As a financial planner, I am all about sharing your financial success.

However, if one more person walks into my office asking to buy stock because his best friend told him the stock is going to increase and he is going to receive a huge dividend payout, I might just scream and slam my office door in his face.

I recently had a client come into my office and hand me a $10,000 check to invest into our precious-metals mutual fund. This client only had a bank account and a credit card with my bank. This was his first investment. When I asked him why he wanted to invest $10,000 in only one mutual fund, he told me that his friend suggested that buying gold was a good investment, so he wanted to invest everything he had.

I had to refuse the transaction because my client obviously didn’t understand the risks involved.

I have to admit that my client is a very trusting person because he was willing to invest his entire life savings based on a hot tip from his friend.

Do you think that his friend will refund the losses when the market crashes? I don’t think so.

But my client is hardly the only person to get bad advice from friends.

Here are three things that you may hear from friends. Their intentions might be good, but please, please don’t take these bits of investment wisdom to heart...

1. 'The market is going to collapse/come back very soon.'

There is absolutely no way to know whether the market is going to crash or recover. If there was, I am sure that Wall Street analysts would have done their best to prevent the market crash of 2008 and the instability that has followed.

Trying to time the market is a very risky and unreasonable investment strategy. The best way to invest in the market and stay invested during market fluctuations is to have a well-balanced portfolio and stay focused on the long term.

2. 'Invest your money in different banks.'

When people tell you not to put all of your eggs in one basket, they are referring to the types of investments that you purchase -- not to the place where your money is invested.

If you are investing in insured deposits, you will have to start investing with a new bank once you have reached the FDIC coverage with your primary institution. However, when you are investing in mutual funds and other securities, it’s actually a good idea to have them all in one place because it’s easier to manage -- one online login, one quarterly statement and one customer-service number to call.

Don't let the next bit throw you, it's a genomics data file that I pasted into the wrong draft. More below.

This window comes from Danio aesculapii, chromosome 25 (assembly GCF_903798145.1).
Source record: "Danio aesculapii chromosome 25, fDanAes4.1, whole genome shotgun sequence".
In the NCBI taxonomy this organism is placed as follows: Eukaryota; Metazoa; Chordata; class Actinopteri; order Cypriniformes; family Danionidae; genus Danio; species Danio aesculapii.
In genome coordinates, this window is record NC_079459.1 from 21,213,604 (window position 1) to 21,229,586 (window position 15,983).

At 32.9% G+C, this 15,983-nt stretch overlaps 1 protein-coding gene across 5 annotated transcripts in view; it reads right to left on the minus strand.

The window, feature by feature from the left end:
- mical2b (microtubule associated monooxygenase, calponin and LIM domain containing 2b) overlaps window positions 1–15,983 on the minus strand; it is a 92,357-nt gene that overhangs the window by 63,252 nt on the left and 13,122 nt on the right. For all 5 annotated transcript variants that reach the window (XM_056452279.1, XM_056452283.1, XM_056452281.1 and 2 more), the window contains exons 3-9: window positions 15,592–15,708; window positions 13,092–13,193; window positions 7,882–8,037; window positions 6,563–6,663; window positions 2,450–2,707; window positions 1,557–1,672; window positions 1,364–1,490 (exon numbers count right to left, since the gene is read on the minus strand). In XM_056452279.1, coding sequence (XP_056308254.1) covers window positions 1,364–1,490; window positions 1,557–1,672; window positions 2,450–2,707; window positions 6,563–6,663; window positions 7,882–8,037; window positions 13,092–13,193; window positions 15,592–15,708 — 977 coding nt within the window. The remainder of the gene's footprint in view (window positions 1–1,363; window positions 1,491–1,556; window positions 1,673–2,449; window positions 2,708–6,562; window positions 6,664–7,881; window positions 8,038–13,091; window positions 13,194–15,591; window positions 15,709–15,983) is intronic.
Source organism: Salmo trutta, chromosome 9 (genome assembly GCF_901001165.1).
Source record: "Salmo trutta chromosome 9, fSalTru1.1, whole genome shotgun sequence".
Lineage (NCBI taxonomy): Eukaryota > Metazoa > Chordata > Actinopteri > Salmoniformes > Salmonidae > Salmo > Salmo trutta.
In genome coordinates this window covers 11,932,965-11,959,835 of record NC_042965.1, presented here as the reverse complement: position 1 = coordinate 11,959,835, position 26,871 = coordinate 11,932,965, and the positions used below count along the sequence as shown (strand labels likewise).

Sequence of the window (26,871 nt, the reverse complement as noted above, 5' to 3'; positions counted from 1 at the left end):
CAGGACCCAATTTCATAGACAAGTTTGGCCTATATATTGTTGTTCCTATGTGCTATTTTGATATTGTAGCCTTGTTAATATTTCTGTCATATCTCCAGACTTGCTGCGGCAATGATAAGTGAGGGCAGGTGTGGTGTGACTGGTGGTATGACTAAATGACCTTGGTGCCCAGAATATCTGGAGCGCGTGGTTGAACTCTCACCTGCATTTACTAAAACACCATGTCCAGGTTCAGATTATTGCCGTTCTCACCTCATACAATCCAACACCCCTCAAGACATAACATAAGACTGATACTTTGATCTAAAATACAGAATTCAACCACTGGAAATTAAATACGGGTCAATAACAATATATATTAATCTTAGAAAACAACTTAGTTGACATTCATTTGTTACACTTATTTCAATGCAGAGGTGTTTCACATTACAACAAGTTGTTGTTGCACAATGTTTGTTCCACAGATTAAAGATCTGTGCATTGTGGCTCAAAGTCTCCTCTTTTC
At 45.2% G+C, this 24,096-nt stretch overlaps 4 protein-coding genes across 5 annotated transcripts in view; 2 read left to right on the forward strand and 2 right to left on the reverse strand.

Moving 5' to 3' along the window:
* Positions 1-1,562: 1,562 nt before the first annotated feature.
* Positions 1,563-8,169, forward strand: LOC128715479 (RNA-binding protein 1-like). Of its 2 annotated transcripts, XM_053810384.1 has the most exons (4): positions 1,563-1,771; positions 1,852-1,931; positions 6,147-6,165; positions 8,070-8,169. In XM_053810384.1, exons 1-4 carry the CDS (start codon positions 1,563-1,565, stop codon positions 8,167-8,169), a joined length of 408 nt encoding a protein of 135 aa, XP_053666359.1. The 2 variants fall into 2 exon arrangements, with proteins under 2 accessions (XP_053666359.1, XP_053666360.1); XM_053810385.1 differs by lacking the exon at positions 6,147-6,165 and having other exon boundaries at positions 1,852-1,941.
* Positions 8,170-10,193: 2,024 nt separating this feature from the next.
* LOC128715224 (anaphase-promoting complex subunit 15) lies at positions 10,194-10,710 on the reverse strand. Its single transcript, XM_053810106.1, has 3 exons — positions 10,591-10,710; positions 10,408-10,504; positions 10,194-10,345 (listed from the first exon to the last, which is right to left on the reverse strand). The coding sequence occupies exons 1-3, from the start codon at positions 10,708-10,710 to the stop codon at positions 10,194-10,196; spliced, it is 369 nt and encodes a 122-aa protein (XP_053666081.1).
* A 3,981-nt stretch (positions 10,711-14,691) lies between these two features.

3. 'You are guaranteed to make a profit.'

This one might be the worst of them all. Just like we can’t time the market to know when it is going to gain or lose, we also cannot guarantee a profit on market-based investments. Unless you are buying a fixed-term deposit, your investment profit can never be guaranteed.

If your friend suggests that you buy a stock because it recently increased 20% in one day, keep in mind that it can also decrease the same amount -- or more -- just as fast. Facebook (Nasdaq: FB), anyone?

The Investing Answer: The next time your friend gives you a hot tip about the market, listen to the advice, politely smile and then move on to the next conversation. Your investment portfolio, its investment options and the rates of return are your personal business and no one else’s.

The next time your quarterly investment statement arrives in the mail, look at how your investments performed over the past three months. If you are not happy with the performance and want to take more or less risk with your investments, call your investment advisor to make some changes in your asset allocation.

Before you buy or sell any investments, check out their history and objectives by using Yahoo Finance, Bloomberg, or other financial websites. You can also research the company to see whether it has been in the news.